A thesis statement is one sentence near the end of your introduction that presents the central argument you intend to prove with your paper. This should be stated clearly and concisely so that all subsequent paragraphs support or refer back to it. A good thesis should also be arguable – meaning a thoughtful reader might challenge its contents.

A weak thesis statement states, “The Himalayas were formed by collision of tectonic plates.” Nothing can be discussed or debated further as this is already established knowledge. By contrast, a strong thesis would take a stand and justify further dialogue by taking a more opinionated stance, such as saying something like: “The Himalayas were formed from the collision of North American and Asian tectonic plates, which is an amazing demonstration of plate tectonics in action!” This way, your readers will remain engaged with a thought-provoking topic!

Your thesis should reflect your research, experiences, or opinions. A weak idea might include writing about something you know nothing about, such as women’s domestic roles in Tocqueville’s book Democracy in America. Your thesis should also be limited in scope so your research can be proven adequately within a short paper.

Avoid identifying body paragraph topics within your thesis unless required by your assignment. While this strategy is sometimes taught to new writers, it may make your idea scattered and unfocused – this approach doesn’t work well when dealing with lengthy essays.

First, begin brainstorming by writing down all the ideas that come to you regarding your subject matter. Next, organize them by theme or pattern for more accessible organization. Finally, once you have this list of articles to work from, choose which one most interests you in terms of further exploration in your essay – this should become your thesis statement and guide both research and writing efforts. If unsure, consult your Shorelight advisor or professor.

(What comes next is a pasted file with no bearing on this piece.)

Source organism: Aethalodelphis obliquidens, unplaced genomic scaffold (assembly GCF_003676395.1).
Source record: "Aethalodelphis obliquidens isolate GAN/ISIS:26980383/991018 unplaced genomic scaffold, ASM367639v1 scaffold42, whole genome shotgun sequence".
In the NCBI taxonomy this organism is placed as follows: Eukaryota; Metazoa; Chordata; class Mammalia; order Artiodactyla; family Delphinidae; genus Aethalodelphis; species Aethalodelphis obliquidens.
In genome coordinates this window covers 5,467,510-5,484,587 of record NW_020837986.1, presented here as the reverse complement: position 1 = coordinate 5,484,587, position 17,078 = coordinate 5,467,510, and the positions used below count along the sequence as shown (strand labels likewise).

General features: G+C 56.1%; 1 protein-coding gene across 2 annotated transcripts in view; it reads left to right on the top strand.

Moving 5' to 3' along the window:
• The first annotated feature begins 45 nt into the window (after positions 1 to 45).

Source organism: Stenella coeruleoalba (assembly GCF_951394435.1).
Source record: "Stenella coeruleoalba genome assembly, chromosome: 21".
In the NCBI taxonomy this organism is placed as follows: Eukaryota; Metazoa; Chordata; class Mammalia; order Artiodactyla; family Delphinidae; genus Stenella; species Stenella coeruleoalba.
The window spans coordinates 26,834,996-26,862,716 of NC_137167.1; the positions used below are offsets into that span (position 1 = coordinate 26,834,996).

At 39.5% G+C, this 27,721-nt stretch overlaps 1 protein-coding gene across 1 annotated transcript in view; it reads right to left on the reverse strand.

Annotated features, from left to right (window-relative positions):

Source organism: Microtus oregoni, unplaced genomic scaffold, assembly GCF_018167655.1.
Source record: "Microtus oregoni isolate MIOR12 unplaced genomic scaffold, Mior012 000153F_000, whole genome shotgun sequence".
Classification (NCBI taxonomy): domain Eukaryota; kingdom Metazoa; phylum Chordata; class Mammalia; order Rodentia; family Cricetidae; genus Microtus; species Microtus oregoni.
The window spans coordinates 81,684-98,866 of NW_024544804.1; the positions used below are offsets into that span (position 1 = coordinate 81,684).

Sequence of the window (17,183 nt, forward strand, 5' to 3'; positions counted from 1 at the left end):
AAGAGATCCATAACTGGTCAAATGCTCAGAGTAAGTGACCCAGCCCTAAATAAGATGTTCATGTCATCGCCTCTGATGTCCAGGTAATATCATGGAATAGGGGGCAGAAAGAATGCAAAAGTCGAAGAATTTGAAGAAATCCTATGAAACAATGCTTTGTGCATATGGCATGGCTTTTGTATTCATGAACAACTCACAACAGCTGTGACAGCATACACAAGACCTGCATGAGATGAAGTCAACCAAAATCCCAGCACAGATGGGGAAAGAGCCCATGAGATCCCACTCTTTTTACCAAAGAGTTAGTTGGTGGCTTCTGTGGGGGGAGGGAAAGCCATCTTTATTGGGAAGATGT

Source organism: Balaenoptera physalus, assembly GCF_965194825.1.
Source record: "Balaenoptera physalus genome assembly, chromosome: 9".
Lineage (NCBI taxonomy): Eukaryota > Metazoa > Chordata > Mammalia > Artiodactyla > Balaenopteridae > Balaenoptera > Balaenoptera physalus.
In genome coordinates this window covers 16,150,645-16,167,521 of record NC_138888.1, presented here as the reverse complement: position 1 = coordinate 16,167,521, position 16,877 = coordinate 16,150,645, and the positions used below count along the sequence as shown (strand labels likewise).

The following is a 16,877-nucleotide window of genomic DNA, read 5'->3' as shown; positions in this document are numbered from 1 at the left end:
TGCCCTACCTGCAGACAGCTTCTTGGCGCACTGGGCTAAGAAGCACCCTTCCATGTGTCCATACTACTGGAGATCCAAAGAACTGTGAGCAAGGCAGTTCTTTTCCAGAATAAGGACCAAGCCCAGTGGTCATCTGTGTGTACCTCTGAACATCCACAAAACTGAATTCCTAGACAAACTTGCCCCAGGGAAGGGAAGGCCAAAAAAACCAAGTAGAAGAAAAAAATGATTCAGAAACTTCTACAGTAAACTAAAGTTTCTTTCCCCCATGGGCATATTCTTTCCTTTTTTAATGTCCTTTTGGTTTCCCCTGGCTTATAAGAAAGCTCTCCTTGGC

Declarative sentences are any statements that express facts, opinions, or observations objectively. Although declarations tend to be straightforward statements that impartially state facts, emotive tones can still be added for added depth and impact. They’re an ideal way to quickly convey large amounts of information in limited space – an essential tool in personal essays and news stories!

A declarative sentence contains both a subject and predicate, as do all sentence types. Its subject may be nouns or pronouns, while its predicate typically consists of verbs or actions; declarative sentences end with periods, unlike interrogative ones, which employ question marks; reported questions are another type of declarative sentences that incorporate indirect questions within statements.

Declarative statements provide evidence of knowledge. This type of knowledge can be documented in books. Declarative knowledge should be contrasted with practical ability (such as being able to ride a horse) and learning through acquaintance, and some theorists may distinguish between a posteriori knowledge gained through experience and a priori knowledge derived through pure rational reflection.

As defined by the metamodel of declarative statements, each statement in a declarative schema represents two tuples in the Cartesian product of its binary representation table, wherein one pair represents one atemporal state for an object in the schema while the second couple indicates when that state was observed to have occurred.

Many textbooks and journal instructions advise researchers that research article titles should be descriptive rather than declarative to avoid encouraging false beliefs [1]. This may be because declarative phrases often use words like “believes,” which can induce confirmation bias. Yet studies have proven that declarative titles can capture readers’ attention while building the trustworthiness of study results despite this advice; nonetheless, they remain popular choices among researchers for title selection purposes.